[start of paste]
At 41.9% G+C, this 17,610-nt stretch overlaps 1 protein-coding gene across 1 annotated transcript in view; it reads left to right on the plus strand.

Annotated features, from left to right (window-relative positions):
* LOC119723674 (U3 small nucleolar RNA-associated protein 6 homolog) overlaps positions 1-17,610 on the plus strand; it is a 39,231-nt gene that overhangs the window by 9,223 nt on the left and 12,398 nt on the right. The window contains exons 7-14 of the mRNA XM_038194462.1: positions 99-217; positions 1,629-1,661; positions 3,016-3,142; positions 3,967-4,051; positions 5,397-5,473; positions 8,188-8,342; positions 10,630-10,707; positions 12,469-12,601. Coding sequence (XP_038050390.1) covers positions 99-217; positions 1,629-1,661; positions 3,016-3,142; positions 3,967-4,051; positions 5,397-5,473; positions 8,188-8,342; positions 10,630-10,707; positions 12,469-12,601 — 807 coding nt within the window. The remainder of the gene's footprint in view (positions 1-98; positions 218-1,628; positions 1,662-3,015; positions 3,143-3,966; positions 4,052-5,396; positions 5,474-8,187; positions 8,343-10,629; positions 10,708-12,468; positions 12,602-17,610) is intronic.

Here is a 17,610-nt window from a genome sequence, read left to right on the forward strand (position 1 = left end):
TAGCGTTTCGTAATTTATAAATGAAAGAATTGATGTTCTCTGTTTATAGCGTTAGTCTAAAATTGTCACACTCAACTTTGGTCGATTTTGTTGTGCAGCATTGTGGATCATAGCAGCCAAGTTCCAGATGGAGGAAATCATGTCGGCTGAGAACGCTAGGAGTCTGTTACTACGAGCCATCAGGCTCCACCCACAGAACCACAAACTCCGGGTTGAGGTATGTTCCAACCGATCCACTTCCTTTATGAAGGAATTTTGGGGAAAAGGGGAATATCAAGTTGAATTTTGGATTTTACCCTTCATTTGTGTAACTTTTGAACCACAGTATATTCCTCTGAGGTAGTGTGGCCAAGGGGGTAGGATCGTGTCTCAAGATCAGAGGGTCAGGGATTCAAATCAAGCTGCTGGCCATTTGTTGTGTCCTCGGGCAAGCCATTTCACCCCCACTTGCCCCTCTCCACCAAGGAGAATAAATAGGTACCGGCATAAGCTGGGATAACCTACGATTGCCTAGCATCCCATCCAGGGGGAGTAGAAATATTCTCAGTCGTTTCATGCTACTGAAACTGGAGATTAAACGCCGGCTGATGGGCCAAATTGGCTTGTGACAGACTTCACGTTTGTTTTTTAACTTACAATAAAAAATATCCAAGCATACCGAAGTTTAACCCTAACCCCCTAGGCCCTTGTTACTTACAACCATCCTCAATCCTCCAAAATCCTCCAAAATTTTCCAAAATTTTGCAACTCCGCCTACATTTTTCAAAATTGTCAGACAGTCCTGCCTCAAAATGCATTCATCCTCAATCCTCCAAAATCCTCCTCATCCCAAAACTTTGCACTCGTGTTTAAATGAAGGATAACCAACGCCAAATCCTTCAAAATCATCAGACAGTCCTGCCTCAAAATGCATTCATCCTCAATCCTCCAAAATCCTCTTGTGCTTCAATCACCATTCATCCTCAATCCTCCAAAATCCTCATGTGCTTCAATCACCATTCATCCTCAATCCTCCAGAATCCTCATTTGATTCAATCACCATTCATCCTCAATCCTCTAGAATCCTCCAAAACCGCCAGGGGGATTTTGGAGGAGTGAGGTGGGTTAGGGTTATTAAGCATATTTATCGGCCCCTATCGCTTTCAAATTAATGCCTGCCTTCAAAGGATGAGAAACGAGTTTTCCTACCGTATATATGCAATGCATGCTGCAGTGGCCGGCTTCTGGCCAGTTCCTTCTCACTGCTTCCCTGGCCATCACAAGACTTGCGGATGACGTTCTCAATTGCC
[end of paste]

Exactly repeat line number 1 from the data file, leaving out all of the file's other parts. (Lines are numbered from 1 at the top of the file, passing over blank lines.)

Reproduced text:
At 41.9% G+C, this 17,610-nt stretch overlaps 1 protein-coding gene across 1 annotated transcript in view; it reads left to right on the plus strand.